I quickly acquiesced, shrugging my shoulders (largely for my own purposes of amusement and as a symbol to the deep state of bewilderment in which I currently found myself).  Upon receiving my monetary token of trade, the henchwoman rose from her office chair and began walking towards an unknown area further within the light coral pink den of repetitive motions whereupon, seeing my befuddling, she stopped mid-stride, and made a sweeping gesture with her right hand that I took to signify that I should be seated in the lone chair, which I immediately did.

I waited for a rather short amount of time further contemplating how exactly I had found myself in these perplexing, yet rather intriguing circumstances, when the henchwoman approached the protective glass encasing and held out a card in my general direction.

"How odd," I thought to myself, as I stood and approached the mysterious card ensuring that I gave the henchwoman three questioning glances before daring to reach out and receive the card from her outstretched hand.  Though logic dictated that I should exit the den as quickly as possible without drawing any undue attention to myself, I could not resist examining the card.

To my great astonishment, I had received my non-US governmental driving license from a non-US governmental driving license issuing agency which provided me the distinct privilege to not only drive an automobile, but also a motorcycle, and even further, to my great amusement, a golf cart.... yes, amigos, it appeared that I was now officially licensed to drive a golf cart.

Though my mind was reeling from a multitude of questions, I deemed it to best serve immediate purposes to leave my sleeping questions lie, and took it upon myself to leave the mildly mind-numbing light coral pink den of repetitive motions posthaste without further explanations.  No use accidentally undoing all the excellent work that I had already accomplished by unknowingly meeting all the driving license issuing requirements of a non-US governmental driving license issuing agency with precisely twelve words and only a few random thoughts.

Long live bureaucratic verbosity and the odes that they inspire!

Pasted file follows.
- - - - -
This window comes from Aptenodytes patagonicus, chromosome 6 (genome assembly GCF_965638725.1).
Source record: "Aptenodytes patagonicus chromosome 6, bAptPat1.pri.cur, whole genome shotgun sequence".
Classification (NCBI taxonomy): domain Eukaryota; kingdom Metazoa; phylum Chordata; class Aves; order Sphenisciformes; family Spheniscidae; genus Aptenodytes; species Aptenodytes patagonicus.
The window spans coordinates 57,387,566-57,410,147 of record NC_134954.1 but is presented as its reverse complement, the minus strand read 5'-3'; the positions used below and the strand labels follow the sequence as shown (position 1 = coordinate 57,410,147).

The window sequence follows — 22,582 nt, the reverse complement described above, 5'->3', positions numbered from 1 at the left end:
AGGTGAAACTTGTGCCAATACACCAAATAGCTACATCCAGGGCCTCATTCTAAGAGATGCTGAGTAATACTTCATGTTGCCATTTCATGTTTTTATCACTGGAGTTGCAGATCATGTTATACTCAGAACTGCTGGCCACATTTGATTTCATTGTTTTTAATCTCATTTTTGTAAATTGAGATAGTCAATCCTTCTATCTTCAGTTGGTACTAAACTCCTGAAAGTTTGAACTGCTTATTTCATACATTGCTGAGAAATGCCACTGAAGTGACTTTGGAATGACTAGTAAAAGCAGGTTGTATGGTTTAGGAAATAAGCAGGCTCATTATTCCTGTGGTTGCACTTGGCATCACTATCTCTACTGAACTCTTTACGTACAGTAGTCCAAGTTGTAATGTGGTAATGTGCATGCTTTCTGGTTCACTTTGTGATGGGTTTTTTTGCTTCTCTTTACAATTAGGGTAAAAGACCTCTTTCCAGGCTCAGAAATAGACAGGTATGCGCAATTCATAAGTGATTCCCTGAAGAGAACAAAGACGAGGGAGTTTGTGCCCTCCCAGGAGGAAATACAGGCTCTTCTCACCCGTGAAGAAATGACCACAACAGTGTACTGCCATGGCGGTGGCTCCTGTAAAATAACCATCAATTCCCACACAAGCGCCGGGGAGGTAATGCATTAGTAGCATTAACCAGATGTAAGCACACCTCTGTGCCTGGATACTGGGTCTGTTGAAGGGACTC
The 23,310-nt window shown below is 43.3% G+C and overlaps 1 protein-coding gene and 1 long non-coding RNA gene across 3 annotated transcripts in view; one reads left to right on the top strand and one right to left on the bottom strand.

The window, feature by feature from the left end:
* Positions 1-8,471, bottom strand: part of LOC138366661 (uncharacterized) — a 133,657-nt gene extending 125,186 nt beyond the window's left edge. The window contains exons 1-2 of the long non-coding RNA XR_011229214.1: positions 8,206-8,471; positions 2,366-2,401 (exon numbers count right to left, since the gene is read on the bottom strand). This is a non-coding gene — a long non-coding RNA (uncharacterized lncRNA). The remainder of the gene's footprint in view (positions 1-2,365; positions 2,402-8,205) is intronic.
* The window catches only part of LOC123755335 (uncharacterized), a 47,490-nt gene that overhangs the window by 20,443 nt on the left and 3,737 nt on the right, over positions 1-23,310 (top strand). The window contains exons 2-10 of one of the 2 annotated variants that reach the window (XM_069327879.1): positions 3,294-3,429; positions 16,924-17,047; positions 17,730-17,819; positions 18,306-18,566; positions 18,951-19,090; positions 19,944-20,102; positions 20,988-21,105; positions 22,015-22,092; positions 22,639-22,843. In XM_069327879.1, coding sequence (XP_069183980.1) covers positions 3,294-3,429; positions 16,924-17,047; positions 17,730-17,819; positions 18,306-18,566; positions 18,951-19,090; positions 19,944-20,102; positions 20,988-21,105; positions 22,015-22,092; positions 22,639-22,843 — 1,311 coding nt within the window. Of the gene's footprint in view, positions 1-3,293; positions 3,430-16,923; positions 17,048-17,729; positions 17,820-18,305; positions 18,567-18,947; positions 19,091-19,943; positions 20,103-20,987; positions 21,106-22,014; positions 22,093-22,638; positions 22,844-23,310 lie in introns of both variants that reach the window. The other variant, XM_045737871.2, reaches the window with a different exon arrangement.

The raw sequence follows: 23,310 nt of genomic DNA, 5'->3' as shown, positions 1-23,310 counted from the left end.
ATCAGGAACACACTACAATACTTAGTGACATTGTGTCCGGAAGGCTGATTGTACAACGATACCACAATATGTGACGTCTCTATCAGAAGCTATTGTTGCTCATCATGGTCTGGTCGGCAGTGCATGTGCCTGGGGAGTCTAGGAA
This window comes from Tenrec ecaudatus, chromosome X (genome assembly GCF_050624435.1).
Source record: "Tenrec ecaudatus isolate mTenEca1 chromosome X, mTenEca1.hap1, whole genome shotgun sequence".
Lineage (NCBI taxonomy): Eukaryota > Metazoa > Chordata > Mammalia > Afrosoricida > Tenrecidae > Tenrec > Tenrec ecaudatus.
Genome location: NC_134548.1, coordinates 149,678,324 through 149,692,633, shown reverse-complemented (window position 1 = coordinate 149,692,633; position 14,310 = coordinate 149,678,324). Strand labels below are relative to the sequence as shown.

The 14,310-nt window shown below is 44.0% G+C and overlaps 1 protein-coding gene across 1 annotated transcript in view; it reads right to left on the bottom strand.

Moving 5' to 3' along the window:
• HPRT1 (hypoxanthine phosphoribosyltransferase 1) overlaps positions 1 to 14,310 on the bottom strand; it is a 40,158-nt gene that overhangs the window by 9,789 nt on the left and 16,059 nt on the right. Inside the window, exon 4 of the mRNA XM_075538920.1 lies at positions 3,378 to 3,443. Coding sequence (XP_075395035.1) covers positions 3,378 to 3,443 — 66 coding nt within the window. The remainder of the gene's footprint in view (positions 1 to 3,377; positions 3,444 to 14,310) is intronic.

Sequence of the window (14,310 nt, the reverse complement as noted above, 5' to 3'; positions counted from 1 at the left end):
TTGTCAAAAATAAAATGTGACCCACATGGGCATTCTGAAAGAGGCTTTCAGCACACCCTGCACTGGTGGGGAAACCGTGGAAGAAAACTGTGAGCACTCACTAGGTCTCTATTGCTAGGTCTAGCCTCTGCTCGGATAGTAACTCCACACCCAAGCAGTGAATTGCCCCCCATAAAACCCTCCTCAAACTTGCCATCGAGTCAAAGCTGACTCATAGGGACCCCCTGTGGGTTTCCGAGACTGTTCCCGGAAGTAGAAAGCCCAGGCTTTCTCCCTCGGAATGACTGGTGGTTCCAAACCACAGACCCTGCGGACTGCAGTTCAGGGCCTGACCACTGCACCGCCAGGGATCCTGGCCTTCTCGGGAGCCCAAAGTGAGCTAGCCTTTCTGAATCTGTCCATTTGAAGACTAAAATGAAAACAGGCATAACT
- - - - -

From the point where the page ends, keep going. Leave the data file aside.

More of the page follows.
Robot thingey.
-Jeju [South Korea]

1.  Read as, "Waiting..... glacially slow waiting..... This wait was long enough for the author to urinate, properly, I might add, in every urinal of every bathroom facility of the non-US governmental driving license issuing agency and then aid the cleaning staff in dusting off all the plants while persons attempting to acquire driving licenses visited enough desks in enough agency offices to obtain a single paper with no less than 218 stamps and no more than 3 strange Braille hole thingies."   -return to the story

2.  Interestingly, but not surprisingly, the term "bureaucracy" is French in origin.  The satirical word was coined in the mid-18th century by the French economist Jacques Claude Marie Vincent de Gournay by combining the French word bureau, meaning "desk" or "office", with the Greek word kratos, meaning "rule" or "political power" and is so doing, evoked all the known Mediterranean sea gods, in a spectacularly torturous typhoon of medieval office tyranny to create a word with the horrific meaning of "the place where time moves so slowly, and with such great pain, that a thousand deaths would be preferable to the microscopic mental mastication received from each trivial point of minutest minutiae."   -return to the story

3.  Grand Poobah is a term derived from the name of the haughty character, Pooh-Bah, in Gilbert and Sullivan's "The Mikado".  In this comic opera, Pooh-Bah holds numerous exalted offices, including: First Lord of the Treasury, Lord Chief Justice, Commander-in-Chief, Lord High Admiral, Archbishop of Titipu, Lord Mayo, and, finally, Lord High Everything Else. The name has come to be used as a title for someone self-important or high-ranking and who either exhibits an inflated self-regard or who has limited authority while taking impressive titles.
Interesting uses:
  • "Grand Poobah" was the name of a high ranking elected position in the secret society of the Loyal Order of the Water Buffaloes in which Fred Flintstone and his friend Barney Rubble were members of Lodge No. 26 on "The Flintstones."
  • Howard Cunningham, on the TV series Happy Days, was a Grand Poobah of Leopard Lodge No. 462 in Milwaukee.
  • In the "Fraggle Rock" episode called "The Secret Society of Poohbahs," Gillis Fraggle serves as the Beggler-Beg of the Poohbas, Convincing John serves as the Vanguard of the Poohbas, and Red Fraggle serves as the Mind-Reader who sees if a potential member is worthy enough to join the Poohbahs.
  • In the comic strip Pearls Before Swine, the character Rat deems himself Grand Poobah of the Benevolent Society of Angry Misanthropes.   -return to the story

4.  In the truest of bureaucratic fashions, with the intent to create even greater mystic, and simultaneously the illusion of more efficiently proceeding, I hereby arbitrarily decree that the Grand Poobah of Driver License Certification shall hitherto be known by the acronym of G.P.o.D.L.L.   -return to the story